Shady Glen Restaurant in Manchester, Connecticut | Local Flavor
Savoring nostalgia, crispy cheese, and the world’s best chocolate-chip ice cream at a Connecticut dairy store.
The tall man in the Johnny Cash getup—fringed leather coat, jeans, shirt, vest, all black—can’t be from around here. Drawing double takes from the crowd, he folds into a booth, removing a black cowboy hat. But when the waitress asks, “Do you need a few minutes?”—at Shady Glen, the waitresses always ask this, though the answer is usually “No, we knew what we wanted before we got in the car”—his quick order identifies him as another regular after all. He and his companions order a round of milkshakes, coleslaw, fries, and cheeseburgers, with extra cheese. No one needs a menu.
That extra cheese is important, because the cheeseburger is Shady Glen’s signature dish. When the thin burger patty hits the griddle, the line cooks, all young men sporting bow ties and soda-jerk caps, lay four slices of American cheese in a grid over the top, letting the corners drape down onto the griddle itself. There, they brown and crisp until, with a flick of the spatula, the cooks flip the corners up, making a finished “Bernice Original” look like Sally Field’s habit in The Flying Nun. Customers often order extra cheese on the side, which is what Johnny Cash, whose real name is Don, eats after downing a handful of vitamins.
The cheeseburger is named after Shady Glen’s co-founder, Bernice Rieg, who married John Rieg, a Connecticut dairy farmer, in 1936. Seeing a future in direct sales at a time when the town of Manchester was home to 54 other dairy farms, the Riegs opened their first store in 1948, with 47 stools and a menu of ice cream in the summer, burgers and sandwiches in the winter. Like other dairies at the time, they made the ice cream to offset falling milk prices, and built their restaurant in the classic dairy-store layout—booths and bar stools arranged around a gleaming central kitchen and soda fountain—that Shady Glen still has today.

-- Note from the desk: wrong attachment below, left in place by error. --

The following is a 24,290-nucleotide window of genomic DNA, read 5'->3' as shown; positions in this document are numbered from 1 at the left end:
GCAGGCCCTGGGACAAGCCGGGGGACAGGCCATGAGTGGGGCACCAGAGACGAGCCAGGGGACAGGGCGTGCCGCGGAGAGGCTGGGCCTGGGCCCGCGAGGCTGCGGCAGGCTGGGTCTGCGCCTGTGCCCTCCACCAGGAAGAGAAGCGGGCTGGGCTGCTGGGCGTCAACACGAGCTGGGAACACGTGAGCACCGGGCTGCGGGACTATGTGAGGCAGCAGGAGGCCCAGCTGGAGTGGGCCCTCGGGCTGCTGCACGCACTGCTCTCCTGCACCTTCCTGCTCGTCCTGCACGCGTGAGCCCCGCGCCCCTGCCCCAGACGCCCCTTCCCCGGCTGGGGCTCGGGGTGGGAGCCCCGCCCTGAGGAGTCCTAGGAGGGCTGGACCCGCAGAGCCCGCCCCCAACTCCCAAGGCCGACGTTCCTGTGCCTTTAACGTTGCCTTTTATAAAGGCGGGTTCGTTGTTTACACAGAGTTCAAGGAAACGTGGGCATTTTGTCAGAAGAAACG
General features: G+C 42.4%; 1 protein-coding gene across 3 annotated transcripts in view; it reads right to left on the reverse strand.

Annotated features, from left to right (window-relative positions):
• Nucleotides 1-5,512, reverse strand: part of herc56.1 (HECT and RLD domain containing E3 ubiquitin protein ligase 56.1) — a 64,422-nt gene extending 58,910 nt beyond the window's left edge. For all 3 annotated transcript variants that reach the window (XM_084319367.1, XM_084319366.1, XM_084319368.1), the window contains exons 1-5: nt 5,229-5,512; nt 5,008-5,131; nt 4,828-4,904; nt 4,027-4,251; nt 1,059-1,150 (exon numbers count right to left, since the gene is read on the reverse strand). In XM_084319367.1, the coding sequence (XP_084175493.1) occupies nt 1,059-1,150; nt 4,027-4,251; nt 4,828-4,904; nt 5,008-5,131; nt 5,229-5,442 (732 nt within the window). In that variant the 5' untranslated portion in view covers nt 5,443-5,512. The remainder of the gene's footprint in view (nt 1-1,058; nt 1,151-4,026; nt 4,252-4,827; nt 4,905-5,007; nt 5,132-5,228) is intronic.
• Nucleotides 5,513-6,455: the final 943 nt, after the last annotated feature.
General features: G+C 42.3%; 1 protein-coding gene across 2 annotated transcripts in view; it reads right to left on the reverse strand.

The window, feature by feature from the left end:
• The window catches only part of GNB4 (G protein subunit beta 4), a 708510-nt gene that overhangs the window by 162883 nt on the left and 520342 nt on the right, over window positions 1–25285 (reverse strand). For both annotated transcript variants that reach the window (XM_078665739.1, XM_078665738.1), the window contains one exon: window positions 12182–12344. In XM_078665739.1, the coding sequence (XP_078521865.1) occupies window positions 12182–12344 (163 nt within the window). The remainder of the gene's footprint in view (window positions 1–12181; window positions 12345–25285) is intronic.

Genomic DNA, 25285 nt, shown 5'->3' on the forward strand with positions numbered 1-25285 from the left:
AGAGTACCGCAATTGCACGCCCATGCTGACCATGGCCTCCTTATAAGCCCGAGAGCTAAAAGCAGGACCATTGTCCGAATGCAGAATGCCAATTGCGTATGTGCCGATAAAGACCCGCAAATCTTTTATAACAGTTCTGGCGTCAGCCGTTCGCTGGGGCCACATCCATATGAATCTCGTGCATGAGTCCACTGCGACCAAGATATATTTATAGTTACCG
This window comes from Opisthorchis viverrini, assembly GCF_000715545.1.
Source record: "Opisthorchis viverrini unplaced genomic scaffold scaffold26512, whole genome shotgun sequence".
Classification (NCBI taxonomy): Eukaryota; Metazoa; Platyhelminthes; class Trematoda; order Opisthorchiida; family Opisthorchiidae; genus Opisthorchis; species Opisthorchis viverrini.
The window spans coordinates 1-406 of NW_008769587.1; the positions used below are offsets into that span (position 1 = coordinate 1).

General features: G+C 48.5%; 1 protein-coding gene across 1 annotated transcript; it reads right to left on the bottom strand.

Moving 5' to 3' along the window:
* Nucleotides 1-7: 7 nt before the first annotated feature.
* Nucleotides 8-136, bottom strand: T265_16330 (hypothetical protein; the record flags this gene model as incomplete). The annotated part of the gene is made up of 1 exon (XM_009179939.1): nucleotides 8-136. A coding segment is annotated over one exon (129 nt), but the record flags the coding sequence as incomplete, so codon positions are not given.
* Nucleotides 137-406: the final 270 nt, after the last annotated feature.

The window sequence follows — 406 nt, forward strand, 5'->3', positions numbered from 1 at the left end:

Within four years, the Riegs gave up farming. They expanded the shop in 1954 and opened a second one on Manchester’s west side in 1965. And the staff—whose average tenure is so long that a six-year veteran is still considered a newbie—has spawned families of its own, with couples meeting and marrying and creating future generations of Shady Glen customers and line cooks.
The Riegs ran everything until the early ’90s, when they handed the job over to their cousin, William Hoch, who joined Shady Glen in 1954. He met his wife, Annette, when she was a waitress there; now his elder son, Bill Jr., helps run the company. And when the James Beard Foundation gave Shady Glen its “America’s Classics” award in 2012, Bill Sr. and Annette were there in black tie to accept.
It’s this quality and continuity that keep the customers lined up. Over at Don’s table, he and his wife, Judith, are finishing their sundaes. “My momma used to bring me here once a week when she came to Manchester to shop,” Judith says.
Now Judith and Don—no surprise, a Texas native—live down in Milford. But they still come here with Judith’s cousin Shirley and Shirley’s husband, Steve. And when they lived in Texas for a spell, “this was the first place we’d stop when we came to visit,” Don says.
He scoops up the last of his ice cream: “Have you tried the chocolate chip? It’s the best you’ll ever have.”
Please Note: This article was accurate at the time of publication. When planning a trip, please confirm details by directly contacting any company or establishment you intend to visit.